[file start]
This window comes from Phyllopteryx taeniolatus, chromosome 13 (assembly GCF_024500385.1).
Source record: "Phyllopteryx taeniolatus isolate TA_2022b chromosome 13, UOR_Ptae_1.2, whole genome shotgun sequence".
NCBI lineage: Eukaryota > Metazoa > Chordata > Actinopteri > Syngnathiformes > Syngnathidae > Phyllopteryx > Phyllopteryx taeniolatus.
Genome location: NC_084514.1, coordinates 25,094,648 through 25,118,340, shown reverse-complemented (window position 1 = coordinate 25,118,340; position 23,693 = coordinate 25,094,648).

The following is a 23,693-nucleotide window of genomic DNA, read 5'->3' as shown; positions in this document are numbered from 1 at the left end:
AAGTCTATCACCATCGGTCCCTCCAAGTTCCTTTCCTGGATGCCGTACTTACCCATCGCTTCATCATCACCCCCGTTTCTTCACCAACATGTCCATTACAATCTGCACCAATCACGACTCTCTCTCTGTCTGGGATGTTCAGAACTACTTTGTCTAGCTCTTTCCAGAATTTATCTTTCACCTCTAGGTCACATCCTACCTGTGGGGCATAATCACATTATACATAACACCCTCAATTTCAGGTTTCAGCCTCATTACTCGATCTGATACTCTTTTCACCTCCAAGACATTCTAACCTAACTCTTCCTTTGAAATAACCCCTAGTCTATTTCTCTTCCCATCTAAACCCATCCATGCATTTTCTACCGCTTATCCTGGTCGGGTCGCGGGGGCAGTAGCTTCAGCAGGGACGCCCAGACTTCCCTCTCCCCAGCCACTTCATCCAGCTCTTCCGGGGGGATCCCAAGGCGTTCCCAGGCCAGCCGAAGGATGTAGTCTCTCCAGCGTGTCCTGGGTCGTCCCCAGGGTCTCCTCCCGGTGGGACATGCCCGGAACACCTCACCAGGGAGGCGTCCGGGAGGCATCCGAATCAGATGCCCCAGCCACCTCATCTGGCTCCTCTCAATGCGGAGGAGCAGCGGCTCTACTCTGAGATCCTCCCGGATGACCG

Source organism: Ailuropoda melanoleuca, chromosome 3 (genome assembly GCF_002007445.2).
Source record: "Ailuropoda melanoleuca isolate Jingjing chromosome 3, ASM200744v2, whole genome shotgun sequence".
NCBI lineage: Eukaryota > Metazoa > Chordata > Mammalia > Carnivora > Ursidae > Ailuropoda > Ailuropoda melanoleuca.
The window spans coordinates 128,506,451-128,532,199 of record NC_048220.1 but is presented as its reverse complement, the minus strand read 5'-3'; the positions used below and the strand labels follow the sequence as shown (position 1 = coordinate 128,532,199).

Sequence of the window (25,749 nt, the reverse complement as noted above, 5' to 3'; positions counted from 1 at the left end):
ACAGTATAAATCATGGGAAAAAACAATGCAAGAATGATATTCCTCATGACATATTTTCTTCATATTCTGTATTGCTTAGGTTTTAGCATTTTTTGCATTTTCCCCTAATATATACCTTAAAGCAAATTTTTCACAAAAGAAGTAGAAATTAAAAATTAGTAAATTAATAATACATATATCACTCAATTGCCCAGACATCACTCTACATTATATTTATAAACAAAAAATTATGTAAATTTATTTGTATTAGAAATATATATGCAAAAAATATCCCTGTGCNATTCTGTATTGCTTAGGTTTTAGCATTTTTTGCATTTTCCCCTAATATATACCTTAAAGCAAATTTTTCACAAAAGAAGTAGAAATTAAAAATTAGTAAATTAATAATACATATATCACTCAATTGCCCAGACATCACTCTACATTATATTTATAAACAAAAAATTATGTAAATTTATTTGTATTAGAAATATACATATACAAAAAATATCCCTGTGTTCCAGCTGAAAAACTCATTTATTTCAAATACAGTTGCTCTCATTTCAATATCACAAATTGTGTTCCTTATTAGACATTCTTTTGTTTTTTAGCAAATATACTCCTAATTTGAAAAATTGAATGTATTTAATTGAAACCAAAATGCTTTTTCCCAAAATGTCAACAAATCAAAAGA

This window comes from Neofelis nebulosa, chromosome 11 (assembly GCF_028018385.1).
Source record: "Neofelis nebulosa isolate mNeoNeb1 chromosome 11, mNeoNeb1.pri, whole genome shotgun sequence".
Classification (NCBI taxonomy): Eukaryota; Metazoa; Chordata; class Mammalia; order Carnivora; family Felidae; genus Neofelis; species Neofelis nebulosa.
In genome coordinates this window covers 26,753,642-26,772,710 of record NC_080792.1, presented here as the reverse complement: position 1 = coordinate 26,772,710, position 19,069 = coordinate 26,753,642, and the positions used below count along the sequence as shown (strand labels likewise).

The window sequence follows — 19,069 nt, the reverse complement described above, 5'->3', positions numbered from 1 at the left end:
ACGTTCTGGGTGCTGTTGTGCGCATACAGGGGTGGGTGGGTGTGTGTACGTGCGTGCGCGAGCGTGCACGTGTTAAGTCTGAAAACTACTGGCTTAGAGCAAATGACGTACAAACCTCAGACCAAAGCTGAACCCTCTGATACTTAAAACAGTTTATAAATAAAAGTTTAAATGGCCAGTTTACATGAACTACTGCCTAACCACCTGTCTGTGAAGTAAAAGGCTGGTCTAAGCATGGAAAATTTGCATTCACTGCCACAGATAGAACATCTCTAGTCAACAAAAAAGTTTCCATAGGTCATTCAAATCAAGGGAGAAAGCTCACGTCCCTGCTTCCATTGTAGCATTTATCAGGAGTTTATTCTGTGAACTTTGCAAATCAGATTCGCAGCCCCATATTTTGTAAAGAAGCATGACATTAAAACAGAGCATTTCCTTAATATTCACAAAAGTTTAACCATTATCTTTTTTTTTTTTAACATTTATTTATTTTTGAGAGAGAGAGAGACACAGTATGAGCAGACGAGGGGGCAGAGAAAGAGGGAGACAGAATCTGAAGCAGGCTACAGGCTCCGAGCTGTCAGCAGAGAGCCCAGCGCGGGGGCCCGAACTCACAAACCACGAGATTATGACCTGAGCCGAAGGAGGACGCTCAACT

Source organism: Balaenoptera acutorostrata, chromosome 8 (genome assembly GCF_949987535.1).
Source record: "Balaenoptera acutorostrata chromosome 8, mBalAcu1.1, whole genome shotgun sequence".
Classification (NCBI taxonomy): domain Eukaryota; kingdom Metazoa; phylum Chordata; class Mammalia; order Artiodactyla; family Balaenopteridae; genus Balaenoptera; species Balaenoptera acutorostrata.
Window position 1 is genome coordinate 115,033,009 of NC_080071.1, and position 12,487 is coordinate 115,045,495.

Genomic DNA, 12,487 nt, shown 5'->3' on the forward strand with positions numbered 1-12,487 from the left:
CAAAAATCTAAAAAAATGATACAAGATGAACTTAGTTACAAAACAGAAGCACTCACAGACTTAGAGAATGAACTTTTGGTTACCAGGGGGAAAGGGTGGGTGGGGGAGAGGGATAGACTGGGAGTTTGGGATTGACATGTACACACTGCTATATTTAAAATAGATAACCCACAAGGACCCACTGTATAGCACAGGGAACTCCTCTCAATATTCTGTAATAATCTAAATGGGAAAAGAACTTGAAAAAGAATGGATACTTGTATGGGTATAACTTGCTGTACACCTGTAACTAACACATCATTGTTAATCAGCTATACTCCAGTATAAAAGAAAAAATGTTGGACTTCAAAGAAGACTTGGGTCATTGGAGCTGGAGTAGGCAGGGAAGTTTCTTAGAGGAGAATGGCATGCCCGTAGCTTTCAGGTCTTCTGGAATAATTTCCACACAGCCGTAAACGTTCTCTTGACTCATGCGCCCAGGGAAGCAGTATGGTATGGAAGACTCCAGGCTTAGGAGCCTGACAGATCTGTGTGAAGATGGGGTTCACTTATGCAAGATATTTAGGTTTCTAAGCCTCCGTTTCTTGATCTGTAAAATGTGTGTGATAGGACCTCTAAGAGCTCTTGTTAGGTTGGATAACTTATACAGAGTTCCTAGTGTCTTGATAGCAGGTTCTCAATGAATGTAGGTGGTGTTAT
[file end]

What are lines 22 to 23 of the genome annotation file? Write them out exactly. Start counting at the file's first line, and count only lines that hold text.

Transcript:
Window position 1 is genome coordinate 115,033,009 of NC_080071.1, and position 12,487 is coordinate 115,045,495.

Genomic DNA, 12,487 nt, shown 5'->3' on the forward strand with positions numbered 1-12,487 from the left: